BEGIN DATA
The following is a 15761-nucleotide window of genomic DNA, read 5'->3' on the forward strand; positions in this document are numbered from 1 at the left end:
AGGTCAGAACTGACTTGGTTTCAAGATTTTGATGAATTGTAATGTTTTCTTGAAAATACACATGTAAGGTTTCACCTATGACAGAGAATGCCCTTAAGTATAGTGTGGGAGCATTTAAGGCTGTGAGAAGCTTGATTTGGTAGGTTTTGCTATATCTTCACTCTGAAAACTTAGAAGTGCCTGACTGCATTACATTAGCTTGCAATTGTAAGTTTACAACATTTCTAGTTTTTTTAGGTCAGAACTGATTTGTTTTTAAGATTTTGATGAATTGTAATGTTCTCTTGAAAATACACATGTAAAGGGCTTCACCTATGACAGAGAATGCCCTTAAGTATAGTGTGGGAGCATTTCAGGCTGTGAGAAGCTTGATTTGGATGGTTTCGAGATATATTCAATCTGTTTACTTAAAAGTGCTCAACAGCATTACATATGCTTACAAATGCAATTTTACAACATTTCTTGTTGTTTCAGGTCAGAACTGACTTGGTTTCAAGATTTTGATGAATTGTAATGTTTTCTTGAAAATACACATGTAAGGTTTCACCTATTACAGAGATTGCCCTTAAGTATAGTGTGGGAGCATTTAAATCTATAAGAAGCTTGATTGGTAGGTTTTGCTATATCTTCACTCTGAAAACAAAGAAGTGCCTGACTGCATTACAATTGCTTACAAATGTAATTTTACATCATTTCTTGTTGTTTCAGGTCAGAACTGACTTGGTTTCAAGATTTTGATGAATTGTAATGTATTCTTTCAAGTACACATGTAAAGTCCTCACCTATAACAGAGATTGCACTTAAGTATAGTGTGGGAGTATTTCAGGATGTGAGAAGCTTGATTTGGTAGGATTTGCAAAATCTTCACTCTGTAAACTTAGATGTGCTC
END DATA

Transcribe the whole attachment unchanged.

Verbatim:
The following is a 15761-nucleotide window of genomic DNA, read 5'->3' on the forward strand; positions in this document are numbered from 1 at the left end:
AGGTCAGAACTGACTTGGTTTCAAGATTTTGATGAATTGTAATGTTTTCTTGAAAATACACATGTAAGGTTTCACCTATGACAGAGAATGCCCTTAAGTATAGTGTGGGAGCATTTAAGGCTGTGAGAAGCTTGATTTGGTAGGTTTTGCTATATCTTCACTCTGAAAACTTAGAAGTGCCTGACTGCATTACATTAGCTTGCAATTGTAAGTTTACAACATTTCTAGTTTTTTTAGGTCAGAACTGATTTGTTTTTAAGATTTTGATGAATTGTAATGTTCTCTTGAAAATACACATGTAAAGGGCTTCACCTATGACAGAGAATGCCCTTAAGTATAGTGTGGGAGCATTTCAGGCTGTGAGAAGCTTGATTTGGATGGTTTCGAGATATATTCAATCTGTTTACTTAAAAGTGCTCAACAGCATTACATATGCTTACAAATGCAATTTTACAACATTTCTTGTTGTTTCAGGTCAGAACTGACTTGGTTTCAAGATTTTGATGAATTGTAATGTTTTCTTGAAAATACACATGTAAGGTTTCACCTATTACAGAGATTGCCCTTAAGTATAGTGTGGGAGCATTTAAATCTATAAGAAGCTTGATTGGTAGGTTTTGCTATATCTTCACTCTGAAAACAAAGAAGTGCCTGACTGCATTACAATTGCTTACAAATGTAATTTTACATCATTTCTTGTTGTTTCAGGTCAGAACTGACTTGGTTTCAAGATTTTGATGAATTGTAATGTATTCTTTCAAGTACACATGTAAAGTCCTCACCTATAACAGAGATTGCACTTAAGTATAGTGTGGGAGTATTTCAGGATGTGAGAAGCTTGATTTGGTAGGATTTGCAAAATCTTCACTCTGTAAACTTAGATGTGCTC